No fads. No gimmicks. Just solid, science-backed advice.
One of the many physical changes that tend to happen as we age is an increase in fat mass, especially around the midsection.
Back in the hunter-gatherer days, this was a survival mechanism, says Loretta DiPietro, Ph.D., M.P.H., professor of exercise and nutrition sciences at George Washington University’s Milken Institute of Public Health.
“As we got older, we weren’t as able to go out and gather,” she says. “So our bodies had to get even better at storing fat to prevent starvation.”
The body’s chosen depot for fat storage? You guessed it — our bellies.
Of course, in modern times this no longer serves us. Quite the opposite!
In fact, having too much belly fat has been linked to health problems like heart disease, diabetes, and cancer, according to the Mayo Clinic. The most problematic type of belly fat is what’s known as visceral adipose tissue (or VAT), according to the American Heart Association (AHA). VAT sits deep inside the abdomen and surrounds the vital organs.
In a 2021 study published in Circulation, researchers found that too much belly fat corresponded to a higher risk of heart disease — even for individuals with body mass index (BMI) scores in the “healthy” range.
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Every body is different, of course, and only your health care provider can determine your risk for heart disease, diabetes, and other weight-related conditions. But studies show that heart disease risk is higher in women with waist sizes above 35 inches and in men with waist sizes above 40 inches, according to the National Heart, Lung, and Blood Institute.
Why Crunches Are No Match for Belly Fat
Despite the many ads and headlines claiming to hold the secret to shrinking belly fat, researchers are still investigating the best ways to help people lose fat and maintain that fat loss, says DiPietro.
One thing we do know is that you can’t spot reduce, says Lyndon Joseph, Ph.D., an exercise physiologist with the National Institute on Aging.
Translation: Crunches won’t cut it.
If you want to lose belly fat, you have to zoom out and think about more than your waistline. Think about improving your overall health and wellness markers.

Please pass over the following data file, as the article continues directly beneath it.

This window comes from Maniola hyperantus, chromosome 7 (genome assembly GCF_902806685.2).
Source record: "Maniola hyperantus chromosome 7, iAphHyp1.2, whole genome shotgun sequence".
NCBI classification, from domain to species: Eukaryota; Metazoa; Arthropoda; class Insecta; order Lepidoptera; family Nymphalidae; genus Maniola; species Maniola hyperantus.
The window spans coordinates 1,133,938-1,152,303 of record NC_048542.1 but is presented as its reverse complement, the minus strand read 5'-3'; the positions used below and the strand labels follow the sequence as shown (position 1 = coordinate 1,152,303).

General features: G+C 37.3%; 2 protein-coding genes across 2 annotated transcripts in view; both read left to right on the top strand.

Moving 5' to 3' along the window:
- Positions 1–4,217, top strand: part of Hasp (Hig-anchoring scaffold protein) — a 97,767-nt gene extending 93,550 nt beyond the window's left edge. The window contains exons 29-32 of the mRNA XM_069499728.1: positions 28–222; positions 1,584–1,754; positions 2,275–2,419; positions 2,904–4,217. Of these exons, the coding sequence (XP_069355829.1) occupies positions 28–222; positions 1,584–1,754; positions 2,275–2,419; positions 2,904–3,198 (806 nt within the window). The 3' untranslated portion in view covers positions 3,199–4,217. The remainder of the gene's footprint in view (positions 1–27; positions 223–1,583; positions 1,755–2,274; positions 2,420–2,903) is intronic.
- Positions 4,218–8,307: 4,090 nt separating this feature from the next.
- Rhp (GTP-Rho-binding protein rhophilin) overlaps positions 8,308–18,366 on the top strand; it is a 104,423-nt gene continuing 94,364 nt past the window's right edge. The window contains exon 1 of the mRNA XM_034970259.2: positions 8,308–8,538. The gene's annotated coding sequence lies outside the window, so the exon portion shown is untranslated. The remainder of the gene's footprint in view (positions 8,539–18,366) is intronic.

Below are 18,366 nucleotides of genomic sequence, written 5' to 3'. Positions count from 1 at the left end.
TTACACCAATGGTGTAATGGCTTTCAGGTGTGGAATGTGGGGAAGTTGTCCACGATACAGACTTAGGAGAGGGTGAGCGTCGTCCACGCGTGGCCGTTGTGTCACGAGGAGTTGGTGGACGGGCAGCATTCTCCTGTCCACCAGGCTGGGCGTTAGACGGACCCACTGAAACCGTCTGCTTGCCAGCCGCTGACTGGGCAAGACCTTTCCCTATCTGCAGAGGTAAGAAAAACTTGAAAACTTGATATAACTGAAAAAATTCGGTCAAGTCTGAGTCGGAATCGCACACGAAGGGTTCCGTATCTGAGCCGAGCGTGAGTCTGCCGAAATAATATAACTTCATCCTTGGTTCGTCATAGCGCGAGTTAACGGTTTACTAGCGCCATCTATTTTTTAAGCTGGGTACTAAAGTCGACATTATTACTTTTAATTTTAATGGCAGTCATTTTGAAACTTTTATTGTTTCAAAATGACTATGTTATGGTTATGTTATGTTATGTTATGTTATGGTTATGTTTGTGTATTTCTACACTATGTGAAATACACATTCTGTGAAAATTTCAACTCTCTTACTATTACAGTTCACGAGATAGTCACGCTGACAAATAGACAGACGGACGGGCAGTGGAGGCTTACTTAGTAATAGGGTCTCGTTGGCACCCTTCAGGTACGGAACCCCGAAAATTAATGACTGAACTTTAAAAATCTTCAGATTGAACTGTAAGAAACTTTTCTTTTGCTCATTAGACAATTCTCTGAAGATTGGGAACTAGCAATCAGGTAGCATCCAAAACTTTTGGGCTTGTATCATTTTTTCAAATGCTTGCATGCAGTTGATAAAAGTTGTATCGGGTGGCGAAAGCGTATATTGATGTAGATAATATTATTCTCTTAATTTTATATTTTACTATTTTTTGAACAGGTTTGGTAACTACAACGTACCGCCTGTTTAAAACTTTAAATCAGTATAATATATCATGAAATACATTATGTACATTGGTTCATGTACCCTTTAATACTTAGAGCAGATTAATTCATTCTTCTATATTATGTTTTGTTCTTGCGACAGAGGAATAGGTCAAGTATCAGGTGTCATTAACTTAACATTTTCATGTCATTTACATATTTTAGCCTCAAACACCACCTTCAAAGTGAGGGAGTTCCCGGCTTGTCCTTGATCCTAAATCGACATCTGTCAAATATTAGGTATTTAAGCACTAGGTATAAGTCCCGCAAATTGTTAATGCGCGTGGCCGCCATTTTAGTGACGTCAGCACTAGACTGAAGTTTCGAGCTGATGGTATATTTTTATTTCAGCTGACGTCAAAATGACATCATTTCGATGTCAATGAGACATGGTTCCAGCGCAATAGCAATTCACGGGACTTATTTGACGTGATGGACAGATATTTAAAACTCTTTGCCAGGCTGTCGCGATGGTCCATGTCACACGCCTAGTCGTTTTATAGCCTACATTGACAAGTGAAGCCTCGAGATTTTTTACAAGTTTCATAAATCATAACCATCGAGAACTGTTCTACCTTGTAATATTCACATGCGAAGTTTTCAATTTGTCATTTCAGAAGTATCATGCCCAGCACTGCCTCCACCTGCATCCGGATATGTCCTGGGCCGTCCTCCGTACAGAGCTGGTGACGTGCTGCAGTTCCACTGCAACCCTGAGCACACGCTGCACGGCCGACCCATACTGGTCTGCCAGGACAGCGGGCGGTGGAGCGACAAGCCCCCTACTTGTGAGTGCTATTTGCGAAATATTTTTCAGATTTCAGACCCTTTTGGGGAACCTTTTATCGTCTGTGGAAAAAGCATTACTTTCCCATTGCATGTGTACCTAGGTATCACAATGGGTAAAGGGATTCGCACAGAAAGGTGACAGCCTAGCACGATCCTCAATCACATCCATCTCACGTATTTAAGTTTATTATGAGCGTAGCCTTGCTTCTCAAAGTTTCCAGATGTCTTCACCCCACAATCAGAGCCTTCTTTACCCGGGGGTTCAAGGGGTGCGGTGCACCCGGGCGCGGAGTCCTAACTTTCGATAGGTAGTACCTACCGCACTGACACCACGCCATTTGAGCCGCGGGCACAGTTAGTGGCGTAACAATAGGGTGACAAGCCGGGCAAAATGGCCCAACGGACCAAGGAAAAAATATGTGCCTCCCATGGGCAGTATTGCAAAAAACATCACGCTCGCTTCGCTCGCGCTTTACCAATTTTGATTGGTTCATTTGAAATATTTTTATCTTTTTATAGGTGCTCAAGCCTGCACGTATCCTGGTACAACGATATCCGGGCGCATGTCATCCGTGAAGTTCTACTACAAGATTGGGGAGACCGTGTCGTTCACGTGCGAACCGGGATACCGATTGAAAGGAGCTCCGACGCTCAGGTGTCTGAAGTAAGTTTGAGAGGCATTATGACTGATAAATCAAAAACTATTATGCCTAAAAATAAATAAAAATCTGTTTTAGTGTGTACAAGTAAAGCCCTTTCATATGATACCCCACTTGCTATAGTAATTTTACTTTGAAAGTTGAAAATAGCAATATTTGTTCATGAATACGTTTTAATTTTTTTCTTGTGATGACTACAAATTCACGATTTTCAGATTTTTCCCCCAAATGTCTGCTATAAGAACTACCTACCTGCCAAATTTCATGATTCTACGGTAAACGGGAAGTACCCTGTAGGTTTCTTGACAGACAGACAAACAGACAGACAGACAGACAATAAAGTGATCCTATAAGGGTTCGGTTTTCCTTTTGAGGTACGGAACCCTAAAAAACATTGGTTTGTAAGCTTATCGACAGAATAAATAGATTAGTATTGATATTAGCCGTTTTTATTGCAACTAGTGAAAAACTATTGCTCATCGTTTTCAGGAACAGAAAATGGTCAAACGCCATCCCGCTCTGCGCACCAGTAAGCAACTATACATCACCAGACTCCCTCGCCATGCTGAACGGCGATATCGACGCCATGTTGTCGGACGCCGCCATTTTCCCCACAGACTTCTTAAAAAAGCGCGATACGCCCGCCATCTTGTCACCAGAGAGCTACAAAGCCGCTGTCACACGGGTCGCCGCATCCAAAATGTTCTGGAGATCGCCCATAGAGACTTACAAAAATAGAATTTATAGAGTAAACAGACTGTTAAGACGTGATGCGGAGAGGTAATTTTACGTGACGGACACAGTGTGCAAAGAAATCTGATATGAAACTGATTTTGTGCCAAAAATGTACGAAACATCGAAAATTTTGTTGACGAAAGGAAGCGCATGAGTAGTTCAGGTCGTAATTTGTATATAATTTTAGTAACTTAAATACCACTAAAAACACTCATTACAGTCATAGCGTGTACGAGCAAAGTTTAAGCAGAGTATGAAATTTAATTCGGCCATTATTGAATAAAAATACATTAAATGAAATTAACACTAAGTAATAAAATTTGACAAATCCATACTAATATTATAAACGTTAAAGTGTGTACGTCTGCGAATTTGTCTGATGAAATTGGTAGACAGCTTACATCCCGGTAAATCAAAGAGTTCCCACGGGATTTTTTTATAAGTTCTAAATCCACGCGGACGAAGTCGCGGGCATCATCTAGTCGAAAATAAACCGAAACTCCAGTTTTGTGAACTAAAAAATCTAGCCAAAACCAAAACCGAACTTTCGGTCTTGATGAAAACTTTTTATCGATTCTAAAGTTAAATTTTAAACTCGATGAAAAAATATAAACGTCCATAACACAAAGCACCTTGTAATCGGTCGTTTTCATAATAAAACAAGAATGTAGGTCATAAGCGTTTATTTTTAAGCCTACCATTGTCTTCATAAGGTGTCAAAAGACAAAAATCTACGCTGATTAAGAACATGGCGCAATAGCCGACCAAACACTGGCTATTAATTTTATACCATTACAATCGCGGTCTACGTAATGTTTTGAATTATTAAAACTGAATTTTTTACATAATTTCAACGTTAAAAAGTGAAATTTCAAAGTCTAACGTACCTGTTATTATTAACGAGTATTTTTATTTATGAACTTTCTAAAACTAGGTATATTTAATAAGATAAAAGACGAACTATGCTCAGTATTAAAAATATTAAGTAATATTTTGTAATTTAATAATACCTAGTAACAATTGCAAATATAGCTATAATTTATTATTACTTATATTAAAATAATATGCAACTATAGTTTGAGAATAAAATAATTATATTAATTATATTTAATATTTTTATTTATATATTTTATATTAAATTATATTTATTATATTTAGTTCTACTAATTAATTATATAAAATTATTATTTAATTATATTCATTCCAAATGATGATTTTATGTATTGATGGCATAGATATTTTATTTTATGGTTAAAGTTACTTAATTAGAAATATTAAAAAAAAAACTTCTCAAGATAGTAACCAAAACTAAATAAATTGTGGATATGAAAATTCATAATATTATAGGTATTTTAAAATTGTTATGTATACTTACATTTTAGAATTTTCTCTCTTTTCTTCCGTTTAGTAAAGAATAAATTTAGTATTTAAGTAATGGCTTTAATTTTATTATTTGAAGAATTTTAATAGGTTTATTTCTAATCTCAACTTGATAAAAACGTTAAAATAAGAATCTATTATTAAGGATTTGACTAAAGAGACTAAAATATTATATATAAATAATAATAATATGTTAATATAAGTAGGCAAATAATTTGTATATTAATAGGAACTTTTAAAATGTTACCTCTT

Consider focusing on a different metric of success other than how many inches you can pinch at your middle, says Kara Marlatt, Ph.D., M.P.H., an exercise physiologist at Pennington Biomedical Research Center who studies changes in metabolism as we age.
Improvements in cholesterol or blood pressure are two metrics to celebrate, she says. Ditto gains in strength, endurance, and energy levels.
“Are you able to play with your grandchildren for 30 minutes instead of 10?” Marlatt continues. “That’s another sign you’re moving in the right direction.
“If you just focus on a number on the scale, it can be very frustrating,” she adds.
Another thing to focus on? These three belly fat-busting tips that experts interviewed agree can help.
Belly Fat Buster #1: Commit to at Least 150 Minutes of Weekly Exercise
A good place to start is with 30 minutes of moderate-intensity aerobic exercise five days a week, says Dawna Pidgeon, a physical therapist with Dartmouth-Hitchcock Centers for Health & Aging.
Work your way up to 45 to 60 minutes, or 2.5 to 5 hours per week. That’s the amount studies have linked to lower risk of heart disease and diabetes. (It’s also shown to help prevent Alzheimer’s disease, depression, and eight types of cancer, according to the U.S. Department of Health and Human Services.)
Aerobic exercise is anything that gets your heart rate up and can be sustained for longer periods of time. “Things like biking, walking, running, swimming — repetitive motion that keeps the heart rate elevated,” Pidgeon says.
SilverSneakers classes are a fun way to get your heart rate up. Good ones to try:
- SilverSneakers Circuit, offered both in-person and online
- Zumba Gold, offered both in-person and online
- Cardio Mix, online only, with classes available in English and Spanish
- Cardio Interval Express, a 15-minute online class
If you can’t manage 30 minutes, you can break that up into mini-sessions, as short as 10 minutes, performed throughout the day, Pidgeon says.
What’s a moderate intensity? The specific activity will depend on your current fitness level. But according to the Mayo Clinic, you know you’re engaging in moderate-intensity activity when: